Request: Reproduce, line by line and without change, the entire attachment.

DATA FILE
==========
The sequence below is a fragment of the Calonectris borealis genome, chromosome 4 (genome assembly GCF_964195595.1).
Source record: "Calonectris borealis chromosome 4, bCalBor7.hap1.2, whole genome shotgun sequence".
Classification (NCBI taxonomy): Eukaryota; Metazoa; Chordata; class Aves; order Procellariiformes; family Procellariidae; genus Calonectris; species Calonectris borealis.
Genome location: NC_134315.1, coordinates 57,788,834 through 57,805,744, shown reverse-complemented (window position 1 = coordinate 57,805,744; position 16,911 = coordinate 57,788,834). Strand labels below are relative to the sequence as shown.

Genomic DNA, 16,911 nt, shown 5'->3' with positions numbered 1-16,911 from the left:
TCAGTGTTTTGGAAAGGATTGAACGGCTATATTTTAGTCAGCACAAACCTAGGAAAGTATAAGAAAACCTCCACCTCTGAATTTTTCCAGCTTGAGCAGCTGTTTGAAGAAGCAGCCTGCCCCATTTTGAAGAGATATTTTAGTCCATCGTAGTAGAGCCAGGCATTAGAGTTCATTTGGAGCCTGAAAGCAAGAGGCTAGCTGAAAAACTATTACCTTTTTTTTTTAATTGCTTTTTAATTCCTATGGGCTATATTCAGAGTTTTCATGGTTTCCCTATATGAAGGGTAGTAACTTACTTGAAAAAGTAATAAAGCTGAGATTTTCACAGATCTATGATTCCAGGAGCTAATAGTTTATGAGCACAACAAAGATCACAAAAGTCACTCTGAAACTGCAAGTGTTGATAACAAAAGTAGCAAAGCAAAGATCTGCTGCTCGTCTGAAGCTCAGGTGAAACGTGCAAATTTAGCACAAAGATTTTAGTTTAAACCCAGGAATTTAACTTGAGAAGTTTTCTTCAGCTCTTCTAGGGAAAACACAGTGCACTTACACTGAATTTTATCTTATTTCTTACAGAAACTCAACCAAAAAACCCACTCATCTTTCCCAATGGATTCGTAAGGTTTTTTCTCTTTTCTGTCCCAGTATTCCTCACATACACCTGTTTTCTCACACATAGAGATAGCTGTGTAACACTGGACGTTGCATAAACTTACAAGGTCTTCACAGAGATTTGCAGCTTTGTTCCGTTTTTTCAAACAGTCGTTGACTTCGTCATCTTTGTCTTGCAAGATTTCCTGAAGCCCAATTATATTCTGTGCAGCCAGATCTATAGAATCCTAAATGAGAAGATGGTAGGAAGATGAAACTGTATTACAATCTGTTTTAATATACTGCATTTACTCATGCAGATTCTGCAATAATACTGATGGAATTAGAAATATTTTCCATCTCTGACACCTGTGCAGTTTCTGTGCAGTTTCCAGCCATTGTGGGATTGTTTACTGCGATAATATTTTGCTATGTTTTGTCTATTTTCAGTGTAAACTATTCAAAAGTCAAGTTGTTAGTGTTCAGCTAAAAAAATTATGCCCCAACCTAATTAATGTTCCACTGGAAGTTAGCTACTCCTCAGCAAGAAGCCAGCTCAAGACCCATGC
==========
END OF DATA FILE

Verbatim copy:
The sequence below is a fragment of the Calonectris borealis genome, chromosome 4 (genome assembly GCF_964195595.1).
Source record: "Calonectris borealis chromosome 4, bCalBor7.hap1.2, whole genome shotgun sequence".
Classification (NCBI taxonomy): Eukaryota; Metazoa; Chordata; class Aves; order Procellariiformes; family Procellariidae; genus Calonectris; species Calonectris borealis.
Genome location: NC_134315.1, coordinates 57,788,834 through 57,805,744, shown reverse-complemented (window position 1 = coordinate 57,805,744; position 16,911 = coordinate 57,788,834). Strand labels below are relative to the sequence as shown.

Genomic DNA, 16,911 nt, shown 5'->3' with positions numbered 1-16,911 from the left:
TCAGTGTTTTGGAAAGGATTGAACGGCTATATTTTAGTCAGCACAAACCTAGGAAAGTATAAGAAAACCTCCACCTCTGAATTTTTCCAGCTTGAGCAGCTGTTTGAAGAAGCAGCCTGCCCCATTTTGAAGAGATATTTTAGTCCATCGTAGTAGAGCCAGGCATTAGAGTTCATTTGGAGCCTGAAAGCAAGAGGCTAGCTGAAAAACTATTACCTTTTTTTTTTAATTGCTTTTTAATTCCTATGGGCTATATTCAGAGTTTTCATGGTTTCCCTATATGAAGGGTAGTAACTTACTTGAAAAAGTAATAAAGCTGAGATTTTCACAGATCTATGATTCCAGGAGCTAATAGTTTATGAGCACAACAAAGATCACAAAAGTCACTCTGAAACTGCAAGTGTTGATAACAAAAGTAGCAAAGCAAAGATCTGCTGCTCGTCTGAAGCTCAGGTGAAACGTGCAAATTTAGCACAAAGATTTTAGTTTAAACCCAGGAATTTAACTTGAGAAGTTTTCTTCAGCTCTTCTAGGGAAAACACAGTGCACTTACACTGAATTTTATCTTATTTCTTACAGAAACTCAACCAAAAAACCCACTCATCTTTCCCAATGGATTCGTAAGGTTTTTTCTCTTTTCTGTCCCAGTATTCCTCACATACACCTGTTTTCTCACACATAGAGATAGCTGTGTAACACTGGACGTTGCATAAACTTACAAGGTCTTCACAGAGATTTGCAGCTTTGTTCCGTTTTTTCAAACAGTCGTTGACTTCGTCATCTTTGTCTTGCAAGATTTCCTGAAGCCCAATTATATTCTGTGCAGCCAGATCTATAGAATCCTAAATGAGAAGATGGTAGGAAGATGAAACTGTATTACAATCTGTTTTAATATACTGCATTTACTCATGCAGATTCTGCAATAATACTGATGGAATTAGAAATATTTTCCATCTCTGACACCTGTGCAGTTTCTGTGCAGTTTCCAGCCATTGTGGGATTGTTTACTGCGATAATATTTTGCTATGTTTTGTCTATTTTCAGTGTAAACTATTCAAAAGTCAAGTTGTTAGTGTTCAGCTAAAAAAATTATGCCCCAACCTAATTAATGTTCCACTGGAAGTTAGCTACTCCTCAGCAAGAAGCCAGCTCAAGACCCATGC